Just as much as 2012 was a year for great success in business branding and rebranding, it was a year for many big failures as well. From commercials to tweets, some big names in business have made huge blunders that may just follow them for a long time yet and surely setting back their branding a long way. This just goes to show how important it is to be on top of everything, most important of all those that involve things that could stick with your name for years to come. There is no learning unless we look back and find out about the mistakes of the past, so here are a few of the branding fails of the year 2012.
KitchenAid Tweet Disaster. KitchenAid showed just how dangerous it is to be careless with social media when one of its tweeters accidentally posted an offensive tweet about Obama using the brand handle instead of a personal one. In this case we see that despite how quickly you can take down a horrible post, a single copy or screenshot will effectively ensure that your blunder is forever marked in the Internet. The only thing you can do in this case is damage control, but for future cases, prevention would be the best alternative.
Indian Hitler. Piggybacking on another famous name has long been in practice when it comes to business, but “Hitler” in Ahmedabad, India takes things to a whole new level. The owners might think otherwise, but it’s altogether a bad move to use the name of one of, if not the most hated men in the world for a business. In this case, the outrage is due to people feeling as if the owners are trivializing the evil that Hitler had done, taking advantage of the controversy in order to make a profit. That’s pretty much what they did, actually.
PETA’s Vegan Ad. PETA may have intended for their ad to encourage people to go vegan with promises of a better sex life, but what most people got from their poorly conceptualized advertisement is “tolerance for domestic abuse”. The commercial was counterproductive and poorly received by both vegan and meat-eaters alike, and there wasn’t a lot of point to it in the end. Unless PETA was merely looking for controversy and any kind of attention, they probably could have released a more thought-out ad.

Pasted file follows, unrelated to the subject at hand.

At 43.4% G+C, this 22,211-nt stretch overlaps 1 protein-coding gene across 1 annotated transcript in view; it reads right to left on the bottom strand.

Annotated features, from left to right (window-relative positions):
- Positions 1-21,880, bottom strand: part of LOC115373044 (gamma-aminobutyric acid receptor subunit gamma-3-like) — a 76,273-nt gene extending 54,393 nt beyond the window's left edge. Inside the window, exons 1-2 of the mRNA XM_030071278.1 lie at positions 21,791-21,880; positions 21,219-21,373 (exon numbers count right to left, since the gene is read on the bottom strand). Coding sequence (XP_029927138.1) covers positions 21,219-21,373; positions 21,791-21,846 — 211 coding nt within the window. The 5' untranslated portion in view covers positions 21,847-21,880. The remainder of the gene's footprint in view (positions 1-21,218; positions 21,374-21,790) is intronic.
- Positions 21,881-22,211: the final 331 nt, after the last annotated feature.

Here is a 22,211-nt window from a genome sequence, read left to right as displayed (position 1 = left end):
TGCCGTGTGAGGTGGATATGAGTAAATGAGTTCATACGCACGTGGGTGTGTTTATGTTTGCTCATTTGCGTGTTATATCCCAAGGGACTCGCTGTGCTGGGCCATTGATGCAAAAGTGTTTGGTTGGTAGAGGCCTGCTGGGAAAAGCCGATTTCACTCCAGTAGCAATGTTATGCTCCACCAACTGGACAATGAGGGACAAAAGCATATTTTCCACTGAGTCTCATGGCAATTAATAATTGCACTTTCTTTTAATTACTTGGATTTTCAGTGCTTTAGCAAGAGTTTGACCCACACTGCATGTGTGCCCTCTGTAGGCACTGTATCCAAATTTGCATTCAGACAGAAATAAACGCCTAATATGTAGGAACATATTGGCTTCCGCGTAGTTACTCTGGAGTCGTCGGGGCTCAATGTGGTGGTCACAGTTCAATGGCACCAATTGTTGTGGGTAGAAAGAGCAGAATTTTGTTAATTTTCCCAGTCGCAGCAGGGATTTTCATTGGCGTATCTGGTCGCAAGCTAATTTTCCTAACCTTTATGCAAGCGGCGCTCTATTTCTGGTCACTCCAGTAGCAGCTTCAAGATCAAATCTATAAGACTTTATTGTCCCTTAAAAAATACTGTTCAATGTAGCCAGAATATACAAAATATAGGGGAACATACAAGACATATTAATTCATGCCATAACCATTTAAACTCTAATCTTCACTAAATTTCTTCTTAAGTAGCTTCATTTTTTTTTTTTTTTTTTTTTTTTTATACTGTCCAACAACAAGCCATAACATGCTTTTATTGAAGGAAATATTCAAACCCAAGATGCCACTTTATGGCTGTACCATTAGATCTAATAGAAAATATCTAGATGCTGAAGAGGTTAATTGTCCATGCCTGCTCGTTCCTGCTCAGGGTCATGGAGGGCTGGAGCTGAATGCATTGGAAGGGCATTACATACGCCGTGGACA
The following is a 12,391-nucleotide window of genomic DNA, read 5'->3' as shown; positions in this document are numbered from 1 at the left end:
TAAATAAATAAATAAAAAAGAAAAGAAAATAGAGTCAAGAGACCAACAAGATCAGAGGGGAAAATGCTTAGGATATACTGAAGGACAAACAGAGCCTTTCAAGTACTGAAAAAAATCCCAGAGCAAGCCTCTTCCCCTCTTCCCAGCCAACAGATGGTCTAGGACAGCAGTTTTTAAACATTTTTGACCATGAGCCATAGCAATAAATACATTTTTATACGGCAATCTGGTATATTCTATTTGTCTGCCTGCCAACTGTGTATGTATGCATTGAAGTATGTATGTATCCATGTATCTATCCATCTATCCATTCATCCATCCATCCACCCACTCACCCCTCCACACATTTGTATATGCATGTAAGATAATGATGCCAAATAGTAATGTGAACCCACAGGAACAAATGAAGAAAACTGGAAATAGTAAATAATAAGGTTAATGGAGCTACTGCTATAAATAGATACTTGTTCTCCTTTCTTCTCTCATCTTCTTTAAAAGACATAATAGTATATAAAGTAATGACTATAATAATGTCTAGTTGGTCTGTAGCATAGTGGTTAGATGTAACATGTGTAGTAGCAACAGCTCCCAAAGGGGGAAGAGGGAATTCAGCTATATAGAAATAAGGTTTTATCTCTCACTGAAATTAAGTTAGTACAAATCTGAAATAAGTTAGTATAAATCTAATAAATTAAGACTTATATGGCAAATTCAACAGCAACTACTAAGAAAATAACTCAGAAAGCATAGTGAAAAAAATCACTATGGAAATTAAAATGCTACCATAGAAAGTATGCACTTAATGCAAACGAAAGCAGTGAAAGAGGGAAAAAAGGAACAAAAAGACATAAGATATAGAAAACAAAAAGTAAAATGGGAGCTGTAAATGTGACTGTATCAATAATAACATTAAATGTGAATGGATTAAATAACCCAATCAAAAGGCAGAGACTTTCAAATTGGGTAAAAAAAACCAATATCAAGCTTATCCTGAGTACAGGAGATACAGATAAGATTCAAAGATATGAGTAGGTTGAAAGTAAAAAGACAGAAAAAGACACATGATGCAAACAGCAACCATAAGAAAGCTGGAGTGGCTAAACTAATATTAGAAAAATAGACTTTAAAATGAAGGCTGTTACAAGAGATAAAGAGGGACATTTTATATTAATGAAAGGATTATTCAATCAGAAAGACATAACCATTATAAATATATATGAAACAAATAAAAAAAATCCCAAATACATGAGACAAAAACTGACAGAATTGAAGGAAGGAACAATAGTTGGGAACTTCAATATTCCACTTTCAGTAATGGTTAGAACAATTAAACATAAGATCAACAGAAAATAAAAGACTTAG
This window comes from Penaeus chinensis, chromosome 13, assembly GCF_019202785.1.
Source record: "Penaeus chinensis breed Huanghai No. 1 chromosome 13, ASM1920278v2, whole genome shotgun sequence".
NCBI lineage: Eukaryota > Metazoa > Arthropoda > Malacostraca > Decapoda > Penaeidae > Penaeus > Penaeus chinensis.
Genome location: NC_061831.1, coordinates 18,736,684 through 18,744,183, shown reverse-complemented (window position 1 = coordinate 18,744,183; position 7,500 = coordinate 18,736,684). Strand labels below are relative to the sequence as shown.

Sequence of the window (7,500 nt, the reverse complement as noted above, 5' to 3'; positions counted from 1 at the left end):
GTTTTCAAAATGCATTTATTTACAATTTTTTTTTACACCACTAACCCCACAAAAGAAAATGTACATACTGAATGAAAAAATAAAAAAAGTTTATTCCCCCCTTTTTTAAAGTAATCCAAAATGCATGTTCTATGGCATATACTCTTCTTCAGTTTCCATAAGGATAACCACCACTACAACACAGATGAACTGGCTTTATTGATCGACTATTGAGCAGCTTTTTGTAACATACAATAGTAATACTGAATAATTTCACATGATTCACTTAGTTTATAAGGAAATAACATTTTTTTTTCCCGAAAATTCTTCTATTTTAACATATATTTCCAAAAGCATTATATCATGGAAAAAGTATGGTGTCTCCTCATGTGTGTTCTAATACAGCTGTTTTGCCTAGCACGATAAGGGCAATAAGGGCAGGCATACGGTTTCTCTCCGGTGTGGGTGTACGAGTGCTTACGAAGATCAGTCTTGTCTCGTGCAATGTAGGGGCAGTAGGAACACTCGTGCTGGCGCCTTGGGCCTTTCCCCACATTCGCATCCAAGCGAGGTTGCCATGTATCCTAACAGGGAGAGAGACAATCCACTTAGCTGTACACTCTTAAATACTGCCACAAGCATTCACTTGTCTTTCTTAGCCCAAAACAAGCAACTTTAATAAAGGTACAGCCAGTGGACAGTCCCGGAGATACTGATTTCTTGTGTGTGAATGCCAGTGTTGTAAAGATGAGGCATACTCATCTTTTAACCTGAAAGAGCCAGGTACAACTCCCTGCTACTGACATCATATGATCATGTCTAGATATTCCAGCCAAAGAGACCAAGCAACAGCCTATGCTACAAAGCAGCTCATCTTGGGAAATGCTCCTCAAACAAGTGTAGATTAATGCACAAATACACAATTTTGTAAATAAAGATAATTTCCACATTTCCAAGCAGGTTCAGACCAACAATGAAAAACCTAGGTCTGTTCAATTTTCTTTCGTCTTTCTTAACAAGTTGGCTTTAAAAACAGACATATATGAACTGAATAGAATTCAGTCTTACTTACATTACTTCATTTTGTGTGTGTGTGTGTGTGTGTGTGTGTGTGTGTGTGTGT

|Image from http://m.theglobeandmail.com/news/world/hitler-clothing-store-in-india-causes-uproar/article4507530/?service=mobile|
Sexist Bic Pens. Gender-specific products are not unusual when it comes to personal hygiene, toiletries, and the like. However, Bic thought it was a good idea to introduce a pen that’s made specifically for women, which is even “designed to fit comfortably in women’s hands”. Far from the applause and amazement their marketers may have been expecting, the pen was naturally received with much criticism, sarcasm, and even a funny segment in Ellen. The famous talk show host shares the best way to use the Bic For Her pens: “When you have an opinion, write it down on a piece of paper, and then crumple it up and throw it away, because no one cares what we think, sweetie.”
The Olympics Logo. One of the biggest events in 2012 was undoubtedly the London Olympics, and its logo surely did garner a lot of both good and bad attention. The question is, was the London Olympics logo really so bad after all? When it all comes down to it, the answer to that may just boil down into personal preference and how one interpreted the supposed meanings behind the logo. In the end, the 2012 Olympics was a huge success, and the world is excited for the next one in 2016.
Now that we have looked back into the blunders of the past, it is now up to you to avoid making blunders of your own for 2013. It’s entirely up to you whether your name will be on the list of the “successes” or the list of “failures” when it comes to branding.
|Image from http://www.adweek.com/adfreak/bic-her-pens-deluged-sarcastic-reviews-amazon-143145|
|Image from http://www.adweek.com/adfreak/london-2012-olympic-logo-was-it-really-so-bad-after-all-142610|